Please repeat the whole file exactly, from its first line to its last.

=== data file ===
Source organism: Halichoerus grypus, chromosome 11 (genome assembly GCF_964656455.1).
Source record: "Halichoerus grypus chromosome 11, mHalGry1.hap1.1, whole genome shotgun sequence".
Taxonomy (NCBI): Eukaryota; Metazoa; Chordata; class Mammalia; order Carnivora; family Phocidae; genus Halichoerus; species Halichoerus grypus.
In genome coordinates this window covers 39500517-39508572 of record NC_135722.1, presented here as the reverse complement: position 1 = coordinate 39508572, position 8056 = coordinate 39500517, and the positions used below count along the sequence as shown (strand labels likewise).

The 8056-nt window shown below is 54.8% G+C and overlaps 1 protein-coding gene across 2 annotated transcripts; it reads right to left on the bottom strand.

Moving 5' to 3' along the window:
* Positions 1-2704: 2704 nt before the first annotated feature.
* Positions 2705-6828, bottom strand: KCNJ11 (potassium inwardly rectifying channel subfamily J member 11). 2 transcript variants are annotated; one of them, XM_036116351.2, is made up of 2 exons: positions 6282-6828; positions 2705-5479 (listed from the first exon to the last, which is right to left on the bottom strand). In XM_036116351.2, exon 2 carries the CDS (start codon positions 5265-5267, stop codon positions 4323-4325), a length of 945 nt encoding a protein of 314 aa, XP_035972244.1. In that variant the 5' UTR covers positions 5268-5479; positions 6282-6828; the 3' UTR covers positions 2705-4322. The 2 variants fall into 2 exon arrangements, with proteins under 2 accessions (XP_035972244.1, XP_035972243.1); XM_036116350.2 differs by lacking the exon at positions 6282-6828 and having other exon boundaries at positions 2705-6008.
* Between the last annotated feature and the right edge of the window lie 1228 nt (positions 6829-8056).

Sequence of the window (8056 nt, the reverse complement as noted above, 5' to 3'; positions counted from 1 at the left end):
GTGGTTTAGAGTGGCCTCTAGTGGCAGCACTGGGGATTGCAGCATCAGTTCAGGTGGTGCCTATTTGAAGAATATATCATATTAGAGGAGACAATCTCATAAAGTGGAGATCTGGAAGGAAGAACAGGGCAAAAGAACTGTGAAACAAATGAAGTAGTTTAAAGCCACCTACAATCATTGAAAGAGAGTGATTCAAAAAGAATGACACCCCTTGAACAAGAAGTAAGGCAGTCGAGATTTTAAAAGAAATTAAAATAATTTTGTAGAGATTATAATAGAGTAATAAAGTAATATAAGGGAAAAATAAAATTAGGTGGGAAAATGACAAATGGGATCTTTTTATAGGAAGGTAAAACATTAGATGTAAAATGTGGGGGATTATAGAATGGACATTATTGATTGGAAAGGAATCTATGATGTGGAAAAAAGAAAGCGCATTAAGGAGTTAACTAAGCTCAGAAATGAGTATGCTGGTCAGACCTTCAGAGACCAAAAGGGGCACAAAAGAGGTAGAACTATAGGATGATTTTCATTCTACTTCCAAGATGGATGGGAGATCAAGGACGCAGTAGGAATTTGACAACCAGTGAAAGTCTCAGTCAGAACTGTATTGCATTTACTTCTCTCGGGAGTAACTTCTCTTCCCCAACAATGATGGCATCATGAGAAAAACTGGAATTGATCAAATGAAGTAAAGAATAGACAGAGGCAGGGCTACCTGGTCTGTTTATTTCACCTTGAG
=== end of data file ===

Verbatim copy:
Source organism: Halichoerus grypus, chromosome 11 (genome assembly GCF_964656455.1).
Source record: "Halichoerus grypus chromosome 11, mHalGry1.hap1.1, whole genome shotgun sequence".
Taxonomy (NCBI): Eukaryota; Metazoa; Chordata; class Mammalia; order Carnivora; family Phocidae; genus Halichoerus; species Halichoerus grypus.
In genome coordinates this window covers 39500517-39508572 of record NC_135722.1, presented here as the reverse complement: position 1 = coordinate 39508572, position 8056 = coordinate 39500517, and the positions used below count along the sequence as shown (strand labels likewise).

The 8056-nt window shown below is 54.8% G+C and overlaps 1 protein-coding gene across 2 annotated transcripts; it reads right to left on the bottom strand.

Moving 5' to 3' along the window:
* Positions 1-2704: 2704 nt before the first annotated feature.
* Positions 2705-6828, bottom strand: KCNJ11 (potassium inwardly rectifying channel subfamily J member 11). 2 transcript variants are annotated; one of them, XM_036116351.2, is made up of 2 exons: positions 6282-6828; positions 2705-5479 (listed from the first exon to the last, which is right to left on the bottom strand). In XM_036116351.2, exon 2 carries the CDS (start codon positions 5265-5267, stop codon positions 4323-4325), a length of 945 nt encoding a protein of 314 aa, XP_035972244.1. In that variant the 5' UTR covers positions 5268-5479; positions 6282-6828; the 3' UTR covers positions 2705-4322. The 2 variants fall into 2 exon arrangements, with proteins under 2 accessions (XP_035972244.1, XP_035972243.1); XM_036116350.2 differs by lacking the exon at positions 6282-6828 and having other exon boundaries at positions 2705-6008.
* Between the last annotated feature and the right edge of the window lie 1228 nt (positions 6829-8056).

Sequence of the window (8056 nt, the reverse complement as noted above, 5' to 3'; positions counted from 1 at the left end):
GTGGTTTAGAGTGGCCTCTAGTGGCAGCACTGGGGATTGCAGCATCAGTTCAGGTGGTGCCTATTTGAAGAATATATCATATTAGAGGAGACAATCTCATAAAGTGGAGATCTGGAAGGAAGAACAGGGCAAAAGAACTGTGAAACAAATGAAGTAGTTTAAAGCCACCTACAATCATTGAAAGAGAGTGATTCAAAAAGAATGACACCCCTTGAACAAGAAGTAAGGCAGTCGAGATTTTAAAAGAAATTAAAATAATTTTGTAGAGATTATAATAGAGTAATAAAGTAATATAAGGGAAAAATAAAATTAGGTGGGAAAATGACAAATGGGATCTTTTTATAGGAAGGTAAAACATTAGATGTAAAATGTGGGGGATTATAGAATGGACATTATTGATTGGAAAGGAATCTATGATGTGGAAAAAAGAAAGCGCATTAAGGAGTTAACTAAGCTCAGAAATGAGTATGCTGGTCAGACCTTCAGAGACCAAAAGGGGCACAAAAGAGGTAGAACTATAGGATGATTTTCATTCTACTTCCAAGATGGATGGGAGATCAAGGACGCAGTAGGAATTTGACAACCAGTGAAAGTCTCAGTCAGAACTGTATTGCATTTACTTCTCTCGGGAGTAACTTCTCTTCCCCAACAATGATGGCATCATGAGAAAAACTGGAATTGATCAAATGAAGTAAAGAATAGACAGAGGCAGGGCTACCTGGTCTGTTTATTTCACCTTGAG